Source: eSports Marketing Blog

Besides Coca Cola, Redbull has also been one of the major players in the Esports industry. Not only was Redbull one of the very first brands who saw the potential in Esports, they have also hosted many tournaments, partnered with teams, and sponsored top players. Till now, Redbull is still one of the most recognisable brands in the Esports arena because of their consistent branding in related partnerships and tournaments. Taking their investment in Esports very seriously, Redbull works with Esports players the same way they work with traditional athletes — they focus on ways to help improve their training, profiles and social content (Source: forbes.com).

Source: eSports Marketing Blog


The influencers

Apart from advertising and sponsorships, another way in which brands can enter the Esports industry is through the players themselves. We refer to the Esports influencers. Although a rather niche community, these high profile players tend to command a massive following, of whom they regularly engage and interact with. This makes their fans more inclined to support a brand that they support.

Take Redbull again for instance, who worked their magic by sponsoring popular Esports players like Soren Bjerg (gaming username: Bjergsen), who currently plays for the American League of Legends club Team SoloMid. Other famous Redbull Esports athletes include immy Ho (DeMoN) playing for Dota 2, as well as the famous Call of Duty player Matt Hagg (Nadeshot).

What about the oft-overlooked “badass” female players in Esports? Meet not one, not two, but a whole team of them!

Source: PR Newswire

Fortnite player Tina Perez shared her thoughts on why few women are competing professionally on Forbes — women are afraid of not performing well, having a lack of skills compared with the other players, and getting harassed (Source: forbes.com). This is when Gen. G and Bumble decided to combine forces to start an all-female Esports team — Team Bumble (Source: prnewswire.com). Their hope is to change this toxic environment through developing a community of female Esports gamers. Talk about women empowerment!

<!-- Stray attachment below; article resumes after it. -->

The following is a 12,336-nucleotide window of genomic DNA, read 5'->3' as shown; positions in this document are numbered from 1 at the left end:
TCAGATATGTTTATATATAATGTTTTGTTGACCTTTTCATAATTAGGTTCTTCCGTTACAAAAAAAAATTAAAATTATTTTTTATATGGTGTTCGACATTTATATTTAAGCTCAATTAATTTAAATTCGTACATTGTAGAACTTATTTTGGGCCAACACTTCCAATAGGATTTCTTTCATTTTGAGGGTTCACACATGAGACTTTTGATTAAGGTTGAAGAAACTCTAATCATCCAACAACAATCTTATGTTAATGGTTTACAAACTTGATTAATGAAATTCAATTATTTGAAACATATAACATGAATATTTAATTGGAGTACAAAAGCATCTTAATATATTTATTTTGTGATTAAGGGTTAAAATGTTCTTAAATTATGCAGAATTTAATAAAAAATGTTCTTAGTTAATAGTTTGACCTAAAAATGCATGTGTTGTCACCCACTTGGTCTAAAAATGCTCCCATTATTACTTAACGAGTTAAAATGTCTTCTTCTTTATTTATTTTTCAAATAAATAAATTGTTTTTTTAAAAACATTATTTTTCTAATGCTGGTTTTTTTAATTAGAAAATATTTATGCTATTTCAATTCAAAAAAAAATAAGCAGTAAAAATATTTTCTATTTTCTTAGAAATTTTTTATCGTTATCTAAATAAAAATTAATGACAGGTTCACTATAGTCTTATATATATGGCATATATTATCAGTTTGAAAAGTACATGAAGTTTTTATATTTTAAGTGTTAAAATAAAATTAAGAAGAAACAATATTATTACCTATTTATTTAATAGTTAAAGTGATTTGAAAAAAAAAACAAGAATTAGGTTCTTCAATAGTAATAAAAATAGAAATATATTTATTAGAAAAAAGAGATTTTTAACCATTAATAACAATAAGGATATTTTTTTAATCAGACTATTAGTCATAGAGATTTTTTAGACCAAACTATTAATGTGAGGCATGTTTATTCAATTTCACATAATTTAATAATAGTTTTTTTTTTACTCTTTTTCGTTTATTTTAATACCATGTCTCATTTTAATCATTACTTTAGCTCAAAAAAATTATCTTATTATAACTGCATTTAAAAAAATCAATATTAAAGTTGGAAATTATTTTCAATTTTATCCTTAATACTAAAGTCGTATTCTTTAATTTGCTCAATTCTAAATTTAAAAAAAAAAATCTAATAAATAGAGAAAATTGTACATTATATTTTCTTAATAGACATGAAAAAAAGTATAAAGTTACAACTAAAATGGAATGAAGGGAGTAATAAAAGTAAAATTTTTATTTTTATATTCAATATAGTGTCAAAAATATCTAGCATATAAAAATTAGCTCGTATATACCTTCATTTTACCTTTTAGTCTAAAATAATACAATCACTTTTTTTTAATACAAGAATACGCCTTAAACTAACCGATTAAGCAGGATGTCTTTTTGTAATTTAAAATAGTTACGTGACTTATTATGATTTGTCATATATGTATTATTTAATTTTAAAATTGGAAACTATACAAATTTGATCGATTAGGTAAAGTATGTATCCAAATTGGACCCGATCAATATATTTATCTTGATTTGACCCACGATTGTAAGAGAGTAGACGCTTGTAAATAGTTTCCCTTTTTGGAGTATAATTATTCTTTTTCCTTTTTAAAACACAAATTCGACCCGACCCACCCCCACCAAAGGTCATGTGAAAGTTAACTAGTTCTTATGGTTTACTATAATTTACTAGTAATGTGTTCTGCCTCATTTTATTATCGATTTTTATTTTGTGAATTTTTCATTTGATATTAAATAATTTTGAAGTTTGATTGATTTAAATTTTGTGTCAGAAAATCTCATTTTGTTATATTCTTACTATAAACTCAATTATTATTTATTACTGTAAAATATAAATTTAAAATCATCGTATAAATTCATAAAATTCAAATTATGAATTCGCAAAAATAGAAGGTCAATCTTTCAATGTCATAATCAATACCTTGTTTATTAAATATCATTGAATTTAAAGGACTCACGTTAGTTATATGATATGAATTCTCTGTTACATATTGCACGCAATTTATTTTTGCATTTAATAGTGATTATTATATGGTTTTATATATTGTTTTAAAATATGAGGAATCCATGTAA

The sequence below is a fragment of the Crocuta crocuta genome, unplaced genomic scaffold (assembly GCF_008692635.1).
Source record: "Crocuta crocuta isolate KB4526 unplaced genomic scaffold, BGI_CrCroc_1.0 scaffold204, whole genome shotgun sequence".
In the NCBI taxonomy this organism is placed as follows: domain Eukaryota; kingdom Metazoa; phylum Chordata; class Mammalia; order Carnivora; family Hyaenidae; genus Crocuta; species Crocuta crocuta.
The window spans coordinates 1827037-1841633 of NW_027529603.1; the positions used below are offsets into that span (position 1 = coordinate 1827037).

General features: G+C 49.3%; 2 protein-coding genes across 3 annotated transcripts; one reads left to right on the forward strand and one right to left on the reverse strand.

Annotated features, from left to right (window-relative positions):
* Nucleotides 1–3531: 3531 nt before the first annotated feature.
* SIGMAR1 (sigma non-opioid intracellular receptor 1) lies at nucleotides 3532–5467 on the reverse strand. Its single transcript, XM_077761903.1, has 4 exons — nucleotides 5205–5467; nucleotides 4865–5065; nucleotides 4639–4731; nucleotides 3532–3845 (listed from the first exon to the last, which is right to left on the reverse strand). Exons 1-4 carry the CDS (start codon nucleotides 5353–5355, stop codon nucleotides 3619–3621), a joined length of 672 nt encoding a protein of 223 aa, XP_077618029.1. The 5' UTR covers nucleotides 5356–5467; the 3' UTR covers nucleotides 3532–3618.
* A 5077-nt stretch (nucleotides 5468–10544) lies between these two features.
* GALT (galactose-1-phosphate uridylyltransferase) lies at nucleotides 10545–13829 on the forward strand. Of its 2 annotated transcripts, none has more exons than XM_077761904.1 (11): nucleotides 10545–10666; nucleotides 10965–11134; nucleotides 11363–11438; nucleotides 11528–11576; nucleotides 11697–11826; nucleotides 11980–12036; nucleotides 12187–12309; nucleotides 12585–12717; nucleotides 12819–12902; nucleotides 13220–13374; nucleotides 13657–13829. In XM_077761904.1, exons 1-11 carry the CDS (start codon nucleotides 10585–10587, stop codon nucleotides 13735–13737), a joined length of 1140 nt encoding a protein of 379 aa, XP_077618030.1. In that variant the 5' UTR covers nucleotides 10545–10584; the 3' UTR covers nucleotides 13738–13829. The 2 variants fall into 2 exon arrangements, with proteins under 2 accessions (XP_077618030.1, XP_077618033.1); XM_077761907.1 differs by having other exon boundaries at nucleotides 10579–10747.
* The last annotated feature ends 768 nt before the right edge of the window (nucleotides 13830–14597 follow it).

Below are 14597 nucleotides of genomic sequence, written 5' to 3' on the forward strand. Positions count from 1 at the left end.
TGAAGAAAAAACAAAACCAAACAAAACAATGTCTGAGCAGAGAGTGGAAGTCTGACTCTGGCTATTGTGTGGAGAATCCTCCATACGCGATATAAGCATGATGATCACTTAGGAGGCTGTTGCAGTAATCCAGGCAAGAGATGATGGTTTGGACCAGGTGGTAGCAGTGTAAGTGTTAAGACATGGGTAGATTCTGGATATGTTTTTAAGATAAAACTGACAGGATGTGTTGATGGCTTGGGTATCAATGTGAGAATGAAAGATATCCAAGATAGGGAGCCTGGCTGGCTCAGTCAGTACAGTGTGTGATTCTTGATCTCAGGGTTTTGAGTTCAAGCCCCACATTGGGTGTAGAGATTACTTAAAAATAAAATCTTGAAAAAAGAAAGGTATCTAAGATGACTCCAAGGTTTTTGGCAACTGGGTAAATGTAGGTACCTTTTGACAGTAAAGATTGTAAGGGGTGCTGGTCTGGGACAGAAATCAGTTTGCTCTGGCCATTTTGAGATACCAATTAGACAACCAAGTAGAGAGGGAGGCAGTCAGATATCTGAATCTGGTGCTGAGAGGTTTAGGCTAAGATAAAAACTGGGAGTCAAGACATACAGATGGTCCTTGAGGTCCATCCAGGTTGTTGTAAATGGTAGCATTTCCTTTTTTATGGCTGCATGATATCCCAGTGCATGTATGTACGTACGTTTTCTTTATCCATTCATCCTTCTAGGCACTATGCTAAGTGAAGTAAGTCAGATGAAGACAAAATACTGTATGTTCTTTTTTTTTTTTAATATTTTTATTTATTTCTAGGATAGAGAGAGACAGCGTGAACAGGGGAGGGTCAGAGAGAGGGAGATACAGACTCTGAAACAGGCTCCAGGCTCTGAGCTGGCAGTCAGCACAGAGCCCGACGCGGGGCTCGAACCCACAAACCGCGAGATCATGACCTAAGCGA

The future of Esports

With so much that is going on, what is in store for Esports next? What if we told you that schools and gaming can mix? That’s right, even universities and schools like Harvard University, University of Georgia and Boston University are offering scholarships for members of their League of Legends college teams. This means that professional League of Legends players are now being recognised and offered the same opportunities as professional athletes. Take Robert Morris University for instance, which was the first university to issue an Esports scholarship which covered up to 50 percent of the recipients’ tuition, room and board fees (Source: sg.news.yahoo.com).

On a larger scale, Intel has announced that the Esports tournament “Intel World Open”, will be taking place in the lead up to the Olympic Games Tokyo 2020. Also, for the 2022 Asian Games that will be taking place in Hangzhou, China, competitive video games have already been confirmed as a medal event there, while demonstration Esports events are likewise said to be included in the 2024 Summer Olympics in Paris.

In fact, closer to home, Esports has already taken mobile gaming by storm with Mobile Legends, Clash Royale and Arena of Valor. In September 2019, the Mobile Legends: Bang Bang (MLBB) tournament was held physically at Funan. 14 teams representing their schools battled it out at this tournament for a chance to claim a spot at the grand finals at Singapore’s first Comic Con, which took place that December. Right here — everything was played entirely on mobile!

Source: Vulcan Post

The CEO of International Group at Singtel (which handed out one-year sponsorship deals to local Esports organisations), hopes to build a healthy community for local gamers to share their passion and fun through their grassroots initiatives like the PVP Inter-Campus League (Source: vulcanpost.com).

With the advancements in technology, and the improvements in the quality and creativity of games, the future of Esports is bright and the possibilities, endless. As a brand targeting the Millennials or the Gen Zs, you might want to consider “leveling up”, and hopping on to this next big thing before the ship sails.


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Hero image: Kelvin Ang, Unsplash